India warns that cryptos are the new tulips; Kenya Weighs Digital Currency; Binance invests in Forbes: Crypto moves
Countries’ differing views on crypto assets were again on display this week as Kenya began a consultation on the potential launch of a central bank digital currency, while India’s central bank chief compared unfavorably private crypto assets with tulips, in reference to the speculative bubble of the 17th century. .
Reserve Bank of India Governor Shaktikanta Das has warned against investing in cryptocurrencies days after the Indian government announced a tax framework for digital assets as a sign of official acceptance following fear that they are banned in the country.
“Private cryptocurrency is a huge threat to macroeconomic stability and financial stability…investors should keep this in mind that they invest at their own risk,” Das told a conference. release following a monetary policy meeting. “And these cryptocurrencies have no underlying (value) – not even a tulip.”
Tulipmania erupted in the Netherlands in 1634 when prices for fashionable flowers soared to unsustainable heights before collapsing in February 1637, marking the first speculative bubble.
Around 20 million investors in India hold around 400 billion Indian rupees ($5.34 billion) worth of crypto assets.
Further west, the Central Bank of Kenya asked the public to share their views on the potential introduction of a central bank digital currency.
He acknowledged the risks of such a move, including the financial exclusion of those who do not have access to technological infrastructure or the knowledge and outflows of commercial banks, while emphasizing the benefits, including the reduction of cross-border payment costs.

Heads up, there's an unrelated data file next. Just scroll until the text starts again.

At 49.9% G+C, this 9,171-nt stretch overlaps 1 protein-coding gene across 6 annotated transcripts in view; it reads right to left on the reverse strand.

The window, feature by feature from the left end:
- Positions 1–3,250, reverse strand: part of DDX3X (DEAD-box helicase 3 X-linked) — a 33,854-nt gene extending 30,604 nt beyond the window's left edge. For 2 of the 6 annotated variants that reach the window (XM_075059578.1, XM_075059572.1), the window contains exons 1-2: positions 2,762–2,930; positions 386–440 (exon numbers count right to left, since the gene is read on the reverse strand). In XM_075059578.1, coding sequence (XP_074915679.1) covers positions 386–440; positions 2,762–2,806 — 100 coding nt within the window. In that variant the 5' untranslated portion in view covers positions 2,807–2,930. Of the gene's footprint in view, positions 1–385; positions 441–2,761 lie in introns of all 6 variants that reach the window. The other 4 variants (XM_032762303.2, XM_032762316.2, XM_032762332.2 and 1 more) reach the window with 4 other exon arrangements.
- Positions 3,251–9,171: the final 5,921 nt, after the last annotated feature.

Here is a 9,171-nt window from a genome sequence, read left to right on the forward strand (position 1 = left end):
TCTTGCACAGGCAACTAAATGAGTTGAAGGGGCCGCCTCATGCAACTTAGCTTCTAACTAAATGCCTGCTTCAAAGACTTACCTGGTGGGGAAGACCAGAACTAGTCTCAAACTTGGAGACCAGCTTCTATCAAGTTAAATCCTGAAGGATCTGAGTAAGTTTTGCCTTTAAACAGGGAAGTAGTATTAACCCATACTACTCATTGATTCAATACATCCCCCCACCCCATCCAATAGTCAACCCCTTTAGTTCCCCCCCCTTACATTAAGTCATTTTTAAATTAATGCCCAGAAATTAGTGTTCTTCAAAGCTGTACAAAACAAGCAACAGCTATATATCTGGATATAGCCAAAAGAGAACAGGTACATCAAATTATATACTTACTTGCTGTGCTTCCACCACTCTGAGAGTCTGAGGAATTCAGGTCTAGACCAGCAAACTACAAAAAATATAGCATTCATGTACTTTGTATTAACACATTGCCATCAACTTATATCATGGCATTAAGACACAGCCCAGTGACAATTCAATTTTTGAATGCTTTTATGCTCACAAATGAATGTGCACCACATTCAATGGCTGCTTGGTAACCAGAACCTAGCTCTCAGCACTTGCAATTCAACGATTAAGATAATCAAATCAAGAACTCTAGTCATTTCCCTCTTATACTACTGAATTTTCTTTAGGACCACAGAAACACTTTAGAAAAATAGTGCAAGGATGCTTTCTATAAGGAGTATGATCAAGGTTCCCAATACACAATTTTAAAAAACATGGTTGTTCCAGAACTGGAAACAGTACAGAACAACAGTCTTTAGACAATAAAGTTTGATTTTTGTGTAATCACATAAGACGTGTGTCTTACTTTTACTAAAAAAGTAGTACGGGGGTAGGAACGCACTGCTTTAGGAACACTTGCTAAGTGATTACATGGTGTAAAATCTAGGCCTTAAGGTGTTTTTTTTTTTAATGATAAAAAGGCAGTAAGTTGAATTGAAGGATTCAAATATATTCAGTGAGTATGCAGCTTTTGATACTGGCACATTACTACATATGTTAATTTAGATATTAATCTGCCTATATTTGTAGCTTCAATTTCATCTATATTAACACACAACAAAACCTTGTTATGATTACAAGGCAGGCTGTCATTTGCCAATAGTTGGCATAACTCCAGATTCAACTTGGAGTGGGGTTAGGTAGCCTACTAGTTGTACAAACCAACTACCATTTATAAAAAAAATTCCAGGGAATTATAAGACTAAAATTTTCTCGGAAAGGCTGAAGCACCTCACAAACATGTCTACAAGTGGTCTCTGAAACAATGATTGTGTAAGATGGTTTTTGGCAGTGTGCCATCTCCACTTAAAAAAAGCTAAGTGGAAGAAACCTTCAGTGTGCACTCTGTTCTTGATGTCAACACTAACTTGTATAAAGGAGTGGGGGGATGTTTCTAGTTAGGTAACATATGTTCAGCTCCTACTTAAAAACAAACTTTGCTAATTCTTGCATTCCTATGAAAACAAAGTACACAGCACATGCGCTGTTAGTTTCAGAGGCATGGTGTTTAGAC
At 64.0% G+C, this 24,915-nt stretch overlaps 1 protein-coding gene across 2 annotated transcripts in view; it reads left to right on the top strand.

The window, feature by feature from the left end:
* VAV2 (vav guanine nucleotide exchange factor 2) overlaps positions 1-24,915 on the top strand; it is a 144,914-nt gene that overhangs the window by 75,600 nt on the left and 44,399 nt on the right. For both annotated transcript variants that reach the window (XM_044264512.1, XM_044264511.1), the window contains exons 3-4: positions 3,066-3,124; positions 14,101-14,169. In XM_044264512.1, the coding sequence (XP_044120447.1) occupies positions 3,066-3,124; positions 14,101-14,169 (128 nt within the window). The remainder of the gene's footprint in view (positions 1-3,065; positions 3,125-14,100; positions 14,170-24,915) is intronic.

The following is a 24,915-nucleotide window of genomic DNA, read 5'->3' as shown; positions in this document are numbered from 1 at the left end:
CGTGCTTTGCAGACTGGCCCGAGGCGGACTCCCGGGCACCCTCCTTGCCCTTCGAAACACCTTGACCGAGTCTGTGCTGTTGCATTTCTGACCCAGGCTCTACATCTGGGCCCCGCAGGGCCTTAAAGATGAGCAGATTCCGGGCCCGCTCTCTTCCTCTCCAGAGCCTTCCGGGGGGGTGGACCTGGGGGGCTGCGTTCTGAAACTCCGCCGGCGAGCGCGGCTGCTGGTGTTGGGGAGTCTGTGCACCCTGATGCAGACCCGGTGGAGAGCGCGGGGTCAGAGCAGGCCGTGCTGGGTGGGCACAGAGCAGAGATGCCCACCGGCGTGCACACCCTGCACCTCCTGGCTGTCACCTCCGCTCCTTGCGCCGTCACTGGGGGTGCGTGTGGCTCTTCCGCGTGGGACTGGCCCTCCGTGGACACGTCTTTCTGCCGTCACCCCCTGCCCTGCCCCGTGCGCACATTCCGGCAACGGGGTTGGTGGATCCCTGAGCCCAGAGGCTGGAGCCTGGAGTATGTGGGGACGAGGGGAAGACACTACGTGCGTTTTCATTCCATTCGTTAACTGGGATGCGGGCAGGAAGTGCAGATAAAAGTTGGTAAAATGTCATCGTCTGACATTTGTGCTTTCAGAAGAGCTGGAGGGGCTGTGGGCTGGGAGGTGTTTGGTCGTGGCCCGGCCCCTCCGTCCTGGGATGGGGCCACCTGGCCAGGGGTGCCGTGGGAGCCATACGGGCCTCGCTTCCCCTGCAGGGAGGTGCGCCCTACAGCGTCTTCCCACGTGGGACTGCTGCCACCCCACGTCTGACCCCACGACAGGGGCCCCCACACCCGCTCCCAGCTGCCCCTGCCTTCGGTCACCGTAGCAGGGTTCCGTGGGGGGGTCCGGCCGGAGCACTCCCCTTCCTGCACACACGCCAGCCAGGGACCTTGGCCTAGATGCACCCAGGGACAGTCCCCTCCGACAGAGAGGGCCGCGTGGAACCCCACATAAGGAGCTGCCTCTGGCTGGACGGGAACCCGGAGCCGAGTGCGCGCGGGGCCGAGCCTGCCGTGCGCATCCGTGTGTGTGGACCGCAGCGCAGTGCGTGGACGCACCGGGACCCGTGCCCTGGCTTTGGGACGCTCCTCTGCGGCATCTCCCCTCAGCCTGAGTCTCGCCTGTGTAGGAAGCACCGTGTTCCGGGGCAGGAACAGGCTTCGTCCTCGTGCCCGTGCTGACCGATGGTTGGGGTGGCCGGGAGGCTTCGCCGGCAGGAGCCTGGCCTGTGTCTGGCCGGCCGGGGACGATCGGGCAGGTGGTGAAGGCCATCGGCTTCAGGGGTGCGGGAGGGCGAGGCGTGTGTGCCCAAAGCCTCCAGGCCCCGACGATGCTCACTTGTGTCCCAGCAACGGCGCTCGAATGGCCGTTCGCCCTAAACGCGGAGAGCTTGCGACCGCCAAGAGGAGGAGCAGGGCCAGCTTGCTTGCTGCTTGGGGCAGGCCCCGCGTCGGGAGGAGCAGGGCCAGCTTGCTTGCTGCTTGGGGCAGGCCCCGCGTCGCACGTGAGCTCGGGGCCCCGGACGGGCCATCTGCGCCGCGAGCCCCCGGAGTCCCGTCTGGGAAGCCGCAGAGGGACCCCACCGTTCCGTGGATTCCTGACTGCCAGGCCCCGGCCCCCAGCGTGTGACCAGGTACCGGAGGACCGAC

For that to happen, all countries in the region would need to participate in order to flatten “the multi-tiered correspondent banking structure” and shorten payment chains, the bank said in a statement.
“The balance of risks and benefits of central bank digital currency will vary from economy to economy,” he said.
Last year, Tanzanian government officials were working on a directive from the president to prepare for the introduction of digital currencies.
The Chinese e-yuan is said to be the main form of payment in the Winter Olympics bubble, even beating Visa, which is the exclusive provider of credit and debit cards to the games. By the end of January, 261 million people had signed up for e-yuan wallets on Android or Apple app stores, about a fifth of China’s population.
In the United States, one of the most famous names in business journalism, Forbes, is going public through a special purpose acquisition company, or SPAC, and taking a $200 million investment from the biggest stock exchange. cryptocurrency in the world, Binance.
Binance will help advise Forbes on its “Web3” digital asset and strategy, a version of the internet based on decentralized blockchain-powered applications.
Questions have been raised about the effect the investment might have on Forbes journalism. Last February, Binance dropped a lawsuit against Forbes in which it accused two of its journalists of defamation for an article about Binance’s corporate structure.
“I can confirm that Forbes editorial independence will remain sacrosanct and entirely independent of Binance,” Binance spokesman Simon Matthews told Reuters.